In Kenya’s drylands, drought has always been the greatest hazard faced by livestock herding families. Modern pressures are making this situation worse. This film tells the story of a research project started in 2007, which in 2010 introduced a new form of insurance to remote herding peoples who had never been provided with insurance before. This new insurance product has potential to protect many other herding communities throughout Africa (image and film by ILRI).
This week, the website of a Livestock-Climate Change project that is part of a US-funded Collaborative Research Support Program (LCC CRSP) reports on the role of John McPeak, of Syracuse University, in helping to launch the first-ever ‘index-based livestock insurance’ (IBLI) scheme in Kenya. This LCC CRSP report refers to news from SciDevNet that, facing extreme drought conditions that are afflicting the Horn of Africa, these insured livestock keepers in Kenya may soon receive their first payments.
‘The ILBI scheme uses freely-available satellite data to assess pasture condition. Pastures with dead forage reflect light differently than pastures with live, healthy vegetation. When livestock keepers file a claim, scientists can show insurance companies that pastures have dried up, eliminating the need for insurers to verify animal deaths in person–a difficult process in the developing world. Payments are triggered when severe drought makes forage scarce over a long period and when it can be predicted from that that more than 15% of livestock in the area will have died of starvation.
‘McPeak is a member of the technical team that helped to develop this program. His focus was on developing a game that was used to teach livestock keepers how the insurance scheme works. “We came up with this game with poker chips and ping pong balls to illustrate how the insurance works. We were also trying to illustrate that it is only some kinds of risk that insurance covers. Animals stolen by raiders and eaten by predators wouldn’t be covered by the insurance.”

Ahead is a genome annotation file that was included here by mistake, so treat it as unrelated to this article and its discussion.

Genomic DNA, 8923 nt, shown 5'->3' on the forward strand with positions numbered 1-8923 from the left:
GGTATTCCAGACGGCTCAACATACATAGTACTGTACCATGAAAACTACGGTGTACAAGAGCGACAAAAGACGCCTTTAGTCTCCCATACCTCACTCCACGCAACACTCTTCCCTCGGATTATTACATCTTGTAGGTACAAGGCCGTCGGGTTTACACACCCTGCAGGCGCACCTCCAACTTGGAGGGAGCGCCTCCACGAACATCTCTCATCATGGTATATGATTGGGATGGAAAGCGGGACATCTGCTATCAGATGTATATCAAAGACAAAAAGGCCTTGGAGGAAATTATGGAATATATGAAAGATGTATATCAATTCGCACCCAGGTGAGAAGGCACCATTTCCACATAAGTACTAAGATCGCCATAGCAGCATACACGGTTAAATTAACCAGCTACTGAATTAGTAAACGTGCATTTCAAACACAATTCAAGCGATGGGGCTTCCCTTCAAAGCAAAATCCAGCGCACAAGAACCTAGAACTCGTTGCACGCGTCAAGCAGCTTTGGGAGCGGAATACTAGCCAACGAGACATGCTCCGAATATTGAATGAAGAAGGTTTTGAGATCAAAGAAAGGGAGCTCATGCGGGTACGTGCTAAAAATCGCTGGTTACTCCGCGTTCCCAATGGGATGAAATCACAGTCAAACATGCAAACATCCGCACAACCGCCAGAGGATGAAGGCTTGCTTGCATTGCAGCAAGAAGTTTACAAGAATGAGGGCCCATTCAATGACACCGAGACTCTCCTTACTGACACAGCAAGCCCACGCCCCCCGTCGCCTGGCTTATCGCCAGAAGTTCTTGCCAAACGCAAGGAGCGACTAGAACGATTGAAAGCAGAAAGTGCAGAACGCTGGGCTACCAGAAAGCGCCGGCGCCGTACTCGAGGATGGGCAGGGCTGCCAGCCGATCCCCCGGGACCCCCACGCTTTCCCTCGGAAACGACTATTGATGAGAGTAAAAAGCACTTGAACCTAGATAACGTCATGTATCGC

‘Other partners include the International Livestock Research Institute (ILRI), Cornell University, and the University of Wisconsin (BASIS Research Program).
‘SciDevNet reports that about 2,500 livestock keepers in Kenya have purchased the insurance since the project’s inception, paying a yearly premium of up to $100 USD for 6-8 animals. Those who [insured their animals] may receive around $180USD per animal. Conditions in Kenya have been particularly harsh this year and the predicted mortality rate is high, according to ILRI’s Brenda Wandera.
‘“We will be monitoring this process to see how it all works out,” explains McPeak. “We’re hoping for wider adoption and are also interested to see if it allows people to diversity incomes or hold more livestock. Eventually, rather than cash-payments, it would be interesting to see if we could have insurance that provides feed during drought, rather than replacing lost animals. It costs much less to provide supplemental feed, compared to replacing animals.”
‘The project is funded by the World Bank and the United States Agency for International Development (USAID). The UK Department for International Development (DFID), and the Rockefeller Foundation. Kenyan insurance companies Equity Insurance Agency and UAP Insurance Limited are helping to implement the project.’
Read this report at LCC CRSP website: Index-based livestock insurance tested by drought in Kenya, 16 Aug 2011.
Visit the IBLI blog.
Read a summary of the project.